Tufnell (1986) says this batch was a scaled-down A5 design with smaller boilers to fit the LNER's North Eastern lines' loading gauge. See the earlier locomotives at Locobase 2323.

. Data from Bryan Attewell ([])'s Steam locomotive simulator (April 2000 edition), confirmed and augmented by Richard Marsden's LNER site -- http://www.lner.info/locos/locos.shtml (Jan 2004) The data show a design consistent with British practice -- a hard-worked boiler, low superheat, generous firebox area, and a modest EHS to cylinder volume ratio.

As with the older 9N/A5, these locomotives provided solid service right through the 1950s. As newer designs replaced them in the mid-1950s, A5s retired, but the last didn't go out of service until 1960.

Class A8 (Locobase 5911)

Data from Richard Marsden, "The Raven/Gresley A8 Pacific Tank Locomotivess" from his LNER site -- https://www.lner.info/locos/A/a8.php (first accessed January 2004, last accessed 13 June 2020).

Marsden says that when the Class H 4-4-4Ts were compared to the A5 4-6-2Ts side-by-side, the advantage of a third adhesive axle became apparent. Tests with 2162 after its conversion to the Pacific tank arrangement in 1931 confirmed the improvement and all of the H1 4-4-4Ts were converted from 1933 to 1936.

Marsden comments thats the rebuilt A8s "could easily work the heavy suburban traffic and long-distance coastal trains on which they were put to work." Locobase considers the relatively small amount of evaporative heating surface area and wonders if the high stroke-to-bore ratio allowed every possible BTU to be wrung from the superheated steam entering the cylinders through 7 1/2" (191 mm) piston valves.

OS Nock reported (Locomotives of the NER, 1954), that the A8 conversion produced "among the smoothest riding engines I have ever travelled on.".

Once diesel railcars were introduced in the 1950s, the A8s' days were numbered and they were withdrawn between 1957 and 1960.

Principal Dimensions by Steve Llanso of Sweat House Media
Locobase ID3072 1066 3765 5911
CountryGreat BritainGreat BritainGreat BritainGreat Britain
Number in Class27351345
Road Numbers
Number Built273513
BuilderLNERLNERHawthorn LeslieGateshead
Valve GearWalschaertWalschaertStephenson
Locomotive Length and Weight
Driver Wheelbase (ft / m)14.50 / 4.42
Engine Wheelbase (ft / m)35.75 / 10.9032.75 / 9.9833.25 / 10.13
Ratio of driving wheelbase to overall engine wheebase 0.41
Overall Wheelbase (engine & tender) (ft / m)60.89 / 18.5671 / 21.64
Axle Loading (Maximum Weight per Axle) (lbs / kg)49,392 / 22,40449,280 / 22,35340,320 / 18,28939,872 / 18,086
Weight on Drivers (lbs / kg)148,288 / 67,262148,000 / 67,132120,960 / 54,867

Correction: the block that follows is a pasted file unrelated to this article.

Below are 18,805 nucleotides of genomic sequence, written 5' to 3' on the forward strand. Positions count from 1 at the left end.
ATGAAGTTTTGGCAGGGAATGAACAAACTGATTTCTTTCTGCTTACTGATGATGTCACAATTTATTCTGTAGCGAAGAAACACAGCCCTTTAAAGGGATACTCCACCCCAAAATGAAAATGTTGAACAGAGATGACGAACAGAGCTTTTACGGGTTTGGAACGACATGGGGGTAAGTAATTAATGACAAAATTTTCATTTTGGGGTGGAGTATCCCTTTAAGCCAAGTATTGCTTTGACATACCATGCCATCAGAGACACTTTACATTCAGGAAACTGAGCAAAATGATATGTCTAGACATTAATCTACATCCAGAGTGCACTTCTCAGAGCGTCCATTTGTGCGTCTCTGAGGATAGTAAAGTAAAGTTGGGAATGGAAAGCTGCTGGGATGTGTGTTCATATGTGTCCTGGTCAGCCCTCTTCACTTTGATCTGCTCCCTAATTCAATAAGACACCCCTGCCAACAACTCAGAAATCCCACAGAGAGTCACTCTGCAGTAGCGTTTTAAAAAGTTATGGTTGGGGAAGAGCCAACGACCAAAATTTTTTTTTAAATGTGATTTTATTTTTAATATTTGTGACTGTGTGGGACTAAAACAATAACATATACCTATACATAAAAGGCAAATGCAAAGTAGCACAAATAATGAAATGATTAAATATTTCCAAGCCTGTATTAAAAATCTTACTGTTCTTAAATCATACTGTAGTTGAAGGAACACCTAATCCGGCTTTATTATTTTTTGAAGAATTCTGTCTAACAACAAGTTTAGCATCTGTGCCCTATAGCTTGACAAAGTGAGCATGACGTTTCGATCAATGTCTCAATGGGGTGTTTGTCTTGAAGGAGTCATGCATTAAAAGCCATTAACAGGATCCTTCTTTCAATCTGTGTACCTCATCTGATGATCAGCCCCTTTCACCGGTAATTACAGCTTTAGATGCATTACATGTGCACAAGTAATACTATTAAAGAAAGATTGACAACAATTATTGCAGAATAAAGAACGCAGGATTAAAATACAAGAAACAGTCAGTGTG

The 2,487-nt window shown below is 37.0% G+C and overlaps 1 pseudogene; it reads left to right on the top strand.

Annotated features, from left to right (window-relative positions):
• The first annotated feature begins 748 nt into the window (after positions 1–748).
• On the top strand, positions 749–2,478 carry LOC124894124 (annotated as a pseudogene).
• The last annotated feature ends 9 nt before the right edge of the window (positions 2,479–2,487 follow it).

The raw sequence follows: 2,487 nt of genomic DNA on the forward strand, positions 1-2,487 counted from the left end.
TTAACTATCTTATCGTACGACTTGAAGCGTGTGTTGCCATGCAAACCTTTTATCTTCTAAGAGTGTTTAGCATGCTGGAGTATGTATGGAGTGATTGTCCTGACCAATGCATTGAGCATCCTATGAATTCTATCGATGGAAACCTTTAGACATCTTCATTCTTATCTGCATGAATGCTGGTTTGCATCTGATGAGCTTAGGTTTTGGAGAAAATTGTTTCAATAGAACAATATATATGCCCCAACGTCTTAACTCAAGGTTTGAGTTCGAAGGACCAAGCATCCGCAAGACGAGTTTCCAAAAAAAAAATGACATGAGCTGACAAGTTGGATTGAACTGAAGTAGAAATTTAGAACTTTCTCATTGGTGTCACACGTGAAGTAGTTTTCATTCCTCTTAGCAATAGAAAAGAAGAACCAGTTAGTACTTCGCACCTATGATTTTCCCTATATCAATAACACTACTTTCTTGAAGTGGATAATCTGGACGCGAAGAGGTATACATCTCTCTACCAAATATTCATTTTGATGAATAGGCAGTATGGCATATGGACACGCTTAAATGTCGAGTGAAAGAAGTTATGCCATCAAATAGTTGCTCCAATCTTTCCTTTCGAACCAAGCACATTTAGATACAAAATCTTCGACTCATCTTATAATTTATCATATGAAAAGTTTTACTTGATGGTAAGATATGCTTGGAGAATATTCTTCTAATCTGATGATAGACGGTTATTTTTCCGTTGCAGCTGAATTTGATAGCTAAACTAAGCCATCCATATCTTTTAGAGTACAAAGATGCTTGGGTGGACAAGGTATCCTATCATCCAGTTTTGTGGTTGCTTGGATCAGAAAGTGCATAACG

Tender Loaded Weight (lbs / kg)143,696 / 65,179
Total Engine and Tender Weight (lbs / kg)374,416 / 169,832192,416194,656
Tender Water Capacity (gals / ML)5000 / 18.945000 / 18.942280 / 8.64
Tender Fuel Capacity (oil/coal) (gals/tons / Liters/MT)8 / 78 / 7 4.70 / 4
Minimum weight of rail (calculated) (lb/yd / kg/m)82 / 4182 / 4167 / 33.50
Geometry Relating to Tractive Effort
Driver Diameter (in / mm)80 / 203280 / 203267 / 170269 / 1753
Boiler Pressure (psi / kPa)220 / 15.20250 / 17.20180 / 12.40175 / 12.10
High Pressure Cylinders (dia x stroke) (in / mm)19" x 26" / 483x660 (3)18.5" x 26" / 470x660 (3)20" x 26" / 508x66016.5" x 26" / 419x660 (3)
Tractive Effort (lbs / kg)32,910 / 14927.7435,455 / 16082.1423,749 / 10772.3822,890 / 10382.74
Factor of Adhesion (Weight on Drivers/Tractive Effort) 4.51 4.17 5.09
Heating Ability
Tubes (number - dia) (in / mm)121 - 2.25" / 57121 - 2.25" / 57134 - 1.875" / 48131 - 1.75" / 44
Flues (number - dia) (in / mm)43 - 5.5" / 14043 - 5.25" / 13322 - 5.25" / 13318 - 5.25" / 133
Flue/Tube length (ft / m)19 / 5.7917.98 / 5.4811.75 / 3.5811.33 / 3.45
Firebox Area (sq ft / m2)215 / 19.98231.20 / 21.49141.30 / 13.13124 / 11.52
Grate Area (sq ft / m2)41.25 / 3.8341.20 / 3.8321.20 / 1.9723 / 2.14
Evaporative Heating Surface (sq ft / m2)2692 / 250.192576 / 239.411280 / 118.961085 / 100.80
Superheating Surface (sq ft / m2)636 / 59.11749 / 69.61178 / 16.54191 / 17.74
Combined Heating Surface (sq ft / m2)3328 / 309.303325 / 309.021458 / 135.501276 / 118.54
Evaporative Heating Surface/Cylinder Volume210.34212.31135.39112.41
Computations Relating to Power Output (More Information)
Robert LeMassena's Power Computation907510,30038164025
Same as above plus superheater percentage10,79912,66942744629
Same as above but substitute firebox area for grate area56,28771,09428,48624,955
Power L121,75328,77276307139
Power MT970.221285.77417.19

All material Copyright © SteamLocomotive.com
Wes Barris